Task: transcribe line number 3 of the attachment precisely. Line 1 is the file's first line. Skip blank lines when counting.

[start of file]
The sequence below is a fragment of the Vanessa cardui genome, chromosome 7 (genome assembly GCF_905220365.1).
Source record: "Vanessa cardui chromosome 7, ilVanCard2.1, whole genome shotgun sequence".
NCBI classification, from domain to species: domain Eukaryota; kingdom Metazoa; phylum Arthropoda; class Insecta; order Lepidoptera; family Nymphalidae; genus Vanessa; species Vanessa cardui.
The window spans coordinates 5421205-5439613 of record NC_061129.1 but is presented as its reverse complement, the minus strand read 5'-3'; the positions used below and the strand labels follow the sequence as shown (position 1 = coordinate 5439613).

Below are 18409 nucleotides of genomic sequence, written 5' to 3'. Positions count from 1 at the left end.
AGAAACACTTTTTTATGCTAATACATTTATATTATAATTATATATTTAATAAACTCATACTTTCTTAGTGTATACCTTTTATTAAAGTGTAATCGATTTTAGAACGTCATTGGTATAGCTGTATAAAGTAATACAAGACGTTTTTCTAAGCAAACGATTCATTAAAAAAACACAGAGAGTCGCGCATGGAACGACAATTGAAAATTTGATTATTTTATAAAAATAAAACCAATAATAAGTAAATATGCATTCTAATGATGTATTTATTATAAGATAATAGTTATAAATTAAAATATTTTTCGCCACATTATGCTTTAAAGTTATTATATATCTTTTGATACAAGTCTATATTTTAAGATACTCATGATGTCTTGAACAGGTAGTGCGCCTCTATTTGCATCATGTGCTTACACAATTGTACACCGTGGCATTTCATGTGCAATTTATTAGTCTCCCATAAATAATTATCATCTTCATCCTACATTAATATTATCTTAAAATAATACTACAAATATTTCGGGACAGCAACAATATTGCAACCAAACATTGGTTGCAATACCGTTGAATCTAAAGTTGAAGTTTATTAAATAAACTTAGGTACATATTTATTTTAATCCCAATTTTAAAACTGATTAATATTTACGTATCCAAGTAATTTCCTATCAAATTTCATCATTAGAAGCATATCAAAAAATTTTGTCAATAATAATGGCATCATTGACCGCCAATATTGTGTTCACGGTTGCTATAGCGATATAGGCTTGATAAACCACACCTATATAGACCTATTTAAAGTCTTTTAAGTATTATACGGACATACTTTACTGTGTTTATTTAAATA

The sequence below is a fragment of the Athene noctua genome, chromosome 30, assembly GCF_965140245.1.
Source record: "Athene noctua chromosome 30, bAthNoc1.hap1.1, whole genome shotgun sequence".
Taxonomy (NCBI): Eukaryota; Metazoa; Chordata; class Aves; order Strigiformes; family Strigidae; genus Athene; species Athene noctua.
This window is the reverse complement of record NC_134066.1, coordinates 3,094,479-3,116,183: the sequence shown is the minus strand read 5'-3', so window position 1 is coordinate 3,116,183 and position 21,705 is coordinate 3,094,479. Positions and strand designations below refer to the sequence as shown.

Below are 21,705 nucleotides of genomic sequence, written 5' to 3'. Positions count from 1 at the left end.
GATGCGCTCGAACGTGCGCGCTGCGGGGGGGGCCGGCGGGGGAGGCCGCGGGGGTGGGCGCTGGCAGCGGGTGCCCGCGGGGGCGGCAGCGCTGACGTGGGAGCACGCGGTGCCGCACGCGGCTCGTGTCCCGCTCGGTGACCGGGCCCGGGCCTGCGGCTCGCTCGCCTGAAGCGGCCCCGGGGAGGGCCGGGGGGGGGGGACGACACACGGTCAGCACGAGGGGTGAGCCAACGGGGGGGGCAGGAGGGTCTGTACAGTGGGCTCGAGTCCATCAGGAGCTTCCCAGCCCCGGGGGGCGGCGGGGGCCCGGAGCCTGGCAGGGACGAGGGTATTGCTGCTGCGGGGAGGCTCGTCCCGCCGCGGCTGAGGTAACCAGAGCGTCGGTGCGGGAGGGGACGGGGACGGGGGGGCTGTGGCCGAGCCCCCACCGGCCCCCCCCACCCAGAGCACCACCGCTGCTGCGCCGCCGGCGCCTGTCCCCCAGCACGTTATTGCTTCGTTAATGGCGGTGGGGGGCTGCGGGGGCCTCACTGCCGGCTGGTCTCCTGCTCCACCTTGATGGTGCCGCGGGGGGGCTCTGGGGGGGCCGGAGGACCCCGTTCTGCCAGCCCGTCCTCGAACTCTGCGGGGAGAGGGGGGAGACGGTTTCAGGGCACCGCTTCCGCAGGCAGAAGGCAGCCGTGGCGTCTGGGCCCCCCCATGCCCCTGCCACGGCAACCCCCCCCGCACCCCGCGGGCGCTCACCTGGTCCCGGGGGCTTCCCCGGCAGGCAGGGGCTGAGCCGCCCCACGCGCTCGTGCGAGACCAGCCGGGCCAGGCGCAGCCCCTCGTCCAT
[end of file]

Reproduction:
NCBI classification, from domain to species: domain Eukaryota; kingdom Metazoa; phylum Arthropoda; class Insecta; order Lepidoptera; family Nymphalidae; genus Vanessa; species Vanessa cardui.